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Larry Elder blasts hurdler who said 'this is for everybody that looks like me' after she made US Olympic team
Photo by Eric Charbonneau/Getty Images for A24 (left); Photo by Christian Petersen/Getty Images (right)

Larry Elder blasts hurdler who said 'this is for everybody that looks like me' after she made US Olympic team

'Can we quit this "we shall overcome" BS? For crying out loud, this is 2024!'

Conservative commentator Larry Elder blasted hurdler Alaysha Johnson for saying "this is for everybody that looks like me" after she took second place in the 100-meter hurdles final at the U.S. Olympic Trials Sunday, which earned her a spot on the team heading to the Paris Games later this month.

A clip Elder posted on X showed Johnson after the race saying, "It was all God. ... everybody all the time said that I wasn’t good enough, said that I didn’t deserve. And so I did this my way, my team’s way, and just the way that it was meant to be. This is for the hood babies. This is for the people who are poor and come from nothing. This is for everybody that looks like me that was ever doubted, and I did it with a black designer on my chest. This is what I stand for, and I’m making a way for everybody in my position.”

'If you know me then you know EXACTLY what I meant by my speech. If you don’t, it wasn’t for you & that is OK!'

Elder's reaction? "Alaysha 'Lay' Johnson (@ImJustLaylay), congrats on making the Olympics. But why the, 'This is for everybody who [sic] looks like me' crap? There was but ONE non-black runner — and she finished next to last. Can we quit this 'we shall overcome' BS? For crying out loud, this is 2024!"

The post from Elder — who has 1.5 million followers on X — has attracted about 50,000 likes since it went live Sunday and has garnered over 2,000 comments. Here are a few of them:

  • "Thank God we can finally see a strong black woman representing the U.S. in the Olympics!" one commenter quipped. "It's long overdue!"
  • "Why do people look for skin color everywhere? It does not matter! Be proud of who you are and what you have achieved. America is not racist, we had for 8 years a black president, if that is not enough, I do not know what it is!" another commenter stated.
  • "I’m old enough to remember watching [black sprinter] Wilma Rudolph run in the (televised) 1960 Olympics in Rome. I was 4 [years old]. I remember my mother yelling at the TV, 'Run, Wilma, run!' That was something special," another user recalled.
  • "I can’t imagine how this would’ve made me feel if the black athletes I admired growing up made comments like this," another commenter said. "The first biography I ever read was Herschel Walker’s. I idolized him after that. I’m glad I grew up in a time when looking like someone wasn’t a prerequisite to admiring or wanting to be like them."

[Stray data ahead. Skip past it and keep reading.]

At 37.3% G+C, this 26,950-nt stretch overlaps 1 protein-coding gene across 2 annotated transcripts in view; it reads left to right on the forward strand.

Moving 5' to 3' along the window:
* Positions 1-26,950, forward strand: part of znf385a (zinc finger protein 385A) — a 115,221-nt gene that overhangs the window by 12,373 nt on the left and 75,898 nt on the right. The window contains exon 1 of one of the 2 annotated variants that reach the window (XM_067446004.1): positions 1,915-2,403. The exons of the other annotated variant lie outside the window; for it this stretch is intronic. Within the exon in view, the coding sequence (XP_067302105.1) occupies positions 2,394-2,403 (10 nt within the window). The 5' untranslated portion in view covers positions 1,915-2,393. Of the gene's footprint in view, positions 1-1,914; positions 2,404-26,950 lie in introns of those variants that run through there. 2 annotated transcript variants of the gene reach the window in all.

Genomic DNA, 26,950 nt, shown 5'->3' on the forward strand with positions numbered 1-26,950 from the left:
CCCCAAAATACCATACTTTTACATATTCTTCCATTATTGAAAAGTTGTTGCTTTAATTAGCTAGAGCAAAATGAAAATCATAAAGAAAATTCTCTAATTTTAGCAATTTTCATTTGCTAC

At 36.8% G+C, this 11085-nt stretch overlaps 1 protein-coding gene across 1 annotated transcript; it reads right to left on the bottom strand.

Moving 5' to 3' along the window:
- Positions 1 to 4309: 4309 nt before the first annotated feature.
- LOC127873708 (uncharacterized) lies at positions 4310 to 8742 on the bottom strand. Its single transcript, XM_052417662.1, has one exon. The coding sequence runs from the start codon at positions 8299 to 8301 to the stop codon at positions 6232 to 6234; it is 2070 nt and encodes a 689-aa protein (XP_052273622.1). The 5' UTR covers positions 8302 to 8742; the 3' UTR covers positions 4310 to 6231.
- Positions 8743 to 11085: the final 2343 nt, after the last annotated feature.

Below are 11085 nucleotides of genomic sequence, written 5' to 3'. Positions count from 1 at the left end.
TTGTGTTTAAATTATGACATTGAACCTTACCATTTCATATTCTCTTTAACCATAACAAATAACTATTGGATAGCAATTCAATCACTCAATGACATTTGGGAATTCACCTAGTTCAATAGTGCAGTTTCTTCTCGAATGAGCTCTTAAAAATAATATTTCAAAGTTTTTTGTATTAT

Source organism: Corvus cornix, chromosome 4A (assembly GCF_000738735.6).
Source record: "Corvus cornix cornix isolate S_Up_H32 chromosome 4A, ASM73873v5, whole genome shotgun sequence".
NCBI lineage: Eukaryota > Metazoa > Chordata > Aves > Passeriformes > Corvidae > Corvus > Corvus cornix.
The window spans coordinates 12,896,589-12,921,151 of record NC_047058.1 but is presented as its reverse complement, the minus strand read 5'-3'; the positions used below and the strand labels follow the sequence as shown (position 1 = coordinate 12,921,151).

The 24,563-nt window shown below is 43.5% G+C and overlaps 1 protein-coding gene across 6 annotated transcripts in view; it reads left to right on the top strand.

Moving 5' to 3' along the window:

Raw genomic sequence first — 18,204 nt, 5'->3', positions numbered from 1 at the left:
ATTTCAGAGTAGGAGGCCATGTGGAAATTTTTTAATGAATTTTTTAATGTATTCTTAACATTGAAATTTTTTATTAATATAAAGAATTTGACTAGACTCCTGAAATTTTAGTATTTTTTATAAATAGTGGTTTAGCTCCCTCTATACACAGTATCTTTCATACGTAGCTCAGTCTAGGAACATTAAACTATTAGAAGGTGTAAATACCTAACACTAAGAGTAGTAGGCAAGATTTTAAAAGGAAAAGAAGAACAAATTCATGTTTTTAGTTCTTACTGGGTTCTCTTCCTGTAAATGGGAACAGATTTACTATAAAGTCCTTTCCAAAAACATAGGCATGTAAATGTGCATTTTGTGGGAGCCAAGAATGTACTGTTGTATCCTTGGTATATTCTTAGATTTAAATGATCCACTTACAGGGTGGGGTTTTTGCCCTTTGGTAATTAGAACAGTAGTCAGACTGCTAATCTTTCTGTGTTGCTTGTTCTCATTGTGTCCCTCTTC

The day after the race, Johnson posted the following message on X: "If you know me then you know EXACTLY what I meant by my speech. If you don’t, it wasn’t for you & that is OK!"

Anything else?

Johnson's personal-best 12.31 in the finals put her a hair behind winner Masai Russell's 12.25, USA Today reported, adding that Russell's time broke Gail Devers' 24-year-old meet record and was the fastest time in the world this year.

“People like me who come from the inner city of Houston ... it’s hard for us to get opportunities,” Johnson — a 27-year-old who ran at the University of Oregon and Texas Tech — told the Associated Press. “It always takes what I say is double the effort to get half as far. I always tell people if we had a little bit more support, I probably could have been here a long time ago. But it made me understand that regardless of how many people have your back, I’m still strong enough to do this on my own two feet.”

Johnson has hypothyroidism, which causes fatigue, and she told the outlet she cut back on her warm-up Sunday “to make sure I can conserve as much as I could to be able to get through 10 hurdles." The AP added that Johnson also ran on borrowed spikes after the “bubble popped” on the only pair she took with her to the trials.

“We did this ground up," Johnson also told the outlet. "So honestly, I just hope that somebody sees that I’ve worked my tail off — my team has worked their tails off — to get this far. We could have been this far a long time ago, had we had a little bit of help.”

Johnson, Russell, and third-place 100-meter hurdles finisher Grace Stark are all first-time Olympians, USA Today said.

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Dave Urbanski

Dave Urbanski

Sr. Editor, News

Dave Urbanski is a senior editor for Blaze News.
@DaveVUrbanski →